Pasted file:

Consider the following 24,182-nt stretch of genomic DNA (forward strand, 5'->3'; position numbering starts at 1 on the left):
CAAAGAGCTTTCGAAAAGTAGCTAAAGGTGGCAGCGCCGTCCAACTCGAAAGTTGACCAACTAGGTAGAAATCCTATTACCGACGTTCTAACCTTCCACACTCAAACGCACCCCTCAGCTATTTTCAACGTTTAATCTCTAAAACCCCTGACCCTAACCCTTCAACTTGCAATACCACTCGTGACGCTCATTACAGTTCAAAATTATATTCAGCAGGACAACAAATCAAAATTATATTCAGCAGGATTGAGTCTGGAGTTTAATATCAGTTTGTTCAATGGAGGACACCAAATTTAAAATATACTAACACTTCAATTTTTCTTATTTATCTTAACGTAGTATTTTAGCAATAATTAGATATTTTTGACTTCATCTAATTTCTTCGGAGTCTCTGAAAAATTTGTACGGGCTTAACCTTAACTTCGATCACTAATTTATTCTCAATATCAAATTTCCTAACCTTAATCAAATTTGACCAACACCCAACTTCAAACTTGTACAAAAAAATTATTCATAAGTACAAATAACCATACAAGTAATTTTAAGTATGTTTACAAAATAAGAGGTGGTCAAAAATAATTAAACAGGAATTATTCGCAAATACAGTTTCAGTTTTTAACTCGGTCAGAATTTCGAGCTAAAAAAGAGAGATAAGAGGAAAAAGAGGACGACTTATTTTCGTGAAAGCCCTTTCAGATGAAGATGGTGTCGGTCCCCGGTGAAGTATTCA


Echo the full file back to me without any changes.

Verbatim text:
Consider the following 24,182-nt stretch of genomic DNA (forward strand, 5'->3'; position numbering starts at 1 on the left):
CAAAGAGCTTTCGAAAAGTAGCTAAAGGTGGCAGCGCCGTCCAACTCGAAAGTTGACCAACTAGGTAGAAATCCTATTACCGACGTTCTAACCTTCCACACTCAAACGCACCCCTCAGCTATTTTCAACGTTTAATCTCTAAAACCCCTGACCCTAACCCTTCAACTTGCAATACCACTCGTGACGCTCATTACAGTTCAAAATTATATTCAGCAGGACAACAAATCAAAATTATATTCAGCAGGATTGAGTCTGGAGTTTAATATCAGTTTGTTCAATGGAGGACACCAAATTTAAAATATACTAACACTTCAATTTTTCTTATTTATCTTAACGTAGTATTTTAGCAATAATTAGATATTTTTGACTTCATCTAATTTCTTCGGAGTCTCTGAAAAATTTGTACGGGCTTAACCTTAACTTCGATCACTAATTTATTCTCAATATCAAATTTCCTAACCTTAATCAAATTTGACCAACACCCAACTTCAAACTTGTACAAAAAAATTATTCATAAGTACAAATAACCATACAAGTAATTTTAAGTATGTTTACAAAATAAGAGGTGGTCAAAAATAATTAAACAGGAATTATTCGCAAATACAGTTTCAGTTTTTAACTCGGTCAGAATTTCGAGCTAAAAAAGAGAGATAAGAGGAAAAAGAGGACGACTTATTTTCGTGAAAGCCCTTTCAGATGAAGATGGTGTCGGTCCCCGGTGAAGTATTCA